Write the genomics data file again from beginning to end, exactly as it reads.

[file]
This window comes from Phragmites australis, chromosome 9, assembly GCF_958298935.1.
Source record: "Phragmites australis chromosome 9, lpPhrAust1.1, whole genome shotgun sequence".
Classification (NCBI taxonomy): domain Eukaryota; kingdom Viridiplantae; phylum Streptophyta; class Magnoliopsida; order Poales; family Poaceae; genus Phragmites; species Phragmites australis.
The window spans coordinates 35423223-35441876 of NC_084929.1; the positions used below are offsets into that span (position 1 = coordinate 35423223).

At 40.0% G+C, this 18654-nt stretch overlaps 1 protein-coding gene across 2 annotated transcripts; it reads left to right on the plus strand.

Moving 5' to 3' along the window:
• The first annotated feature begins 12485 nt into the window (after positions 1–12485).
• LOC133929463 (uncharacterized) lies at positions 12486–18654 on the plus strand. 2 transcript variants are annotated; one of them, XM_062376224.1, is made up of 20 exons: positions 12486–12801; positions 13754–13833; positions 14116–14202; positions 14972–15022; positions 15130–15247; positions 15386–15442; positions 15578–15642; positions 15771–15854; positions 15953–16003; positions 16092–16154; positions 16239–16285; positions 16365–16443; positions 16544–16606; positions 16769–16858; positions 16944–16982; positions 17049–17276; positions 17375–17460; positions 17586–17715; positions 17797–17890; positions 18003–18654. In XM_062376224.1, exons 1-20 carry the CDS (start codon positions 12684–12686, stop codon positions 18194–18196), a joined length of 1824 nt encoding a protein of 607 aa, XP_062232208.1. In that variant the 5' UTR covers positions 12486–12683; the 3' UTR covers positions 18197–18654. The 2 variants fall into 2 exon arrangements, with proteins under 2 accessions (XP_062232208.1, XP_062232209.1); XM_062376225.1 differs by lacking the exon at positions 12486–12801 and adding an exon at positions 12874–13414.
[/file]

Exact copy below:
This window comes from Phragmites australis, chromosome 9, assembly GCF_958298935.1.
Source record: "Phragmites australis chromosome 9, lpPhrAust1.1, whole genome shotgun sequence".
Classification (NCBI taxonomy): domain Eukaryota; kingdom Viridiplantae; phylum Streptophyta; class Magnoliopsida; order Poales; family Poaceae; genus Phragmites; species Phragmites australis.
The window spans coordinates 35423223-35441876 of NC_084929.1; the positions used below are offsets into that span (position 1 = coordinate 35423223).

At 40.0% G+C, this 18654-nt stretch overlaps 1 protein-coding gene across 2 annotated transcripts; it reads left to right on the plus strand.

Moving 5' to 3' along the window:
• The first annotated feature begins 12485 nt into the window (after positions 1–12485).
• LOC133929463 (uncharacterized) lies at positions 12486–18654 on the plus strand. 2 transcript variants are annotated; one of them, XM_062376224.1, is made up of 20 exons: positions 12486–12801; positions 13754–13833; positions 14116–14202; positions 14972–15022; positions 15130–15247; positions 15386–15442; positions 15578–15642; positions 15771–15854; positions 15953–16003; positions 16092–16154; positions 16239–16285; positions 16365–16443; positions 16544–16606; positions 16769–16858; positions 16944–16982; positions 17049–17276; positions 17375–17460; positions 17586–17715; positions 17797–17890; positions 18003–18654. In XM_062376224.1, exons 1-20 carry the CDS (start codon positions 12684–12686, stop codon positions 18194–18196), a joined length of 1824 nt encoding a protein of 607 aa, XP_062232208.1. In that variant the 5' UTR covers positions 12486–12683; the 3' UTR covers positions 18197–18654. The 2 variants fall into 2 exon arrangements, with proteins under 2 accessions (XP_062232208.1, XP_062232209.1); XM_062376225.1 differs by lacking the exon at positions 12486–12801 and adding an exon at positions 12874–13414.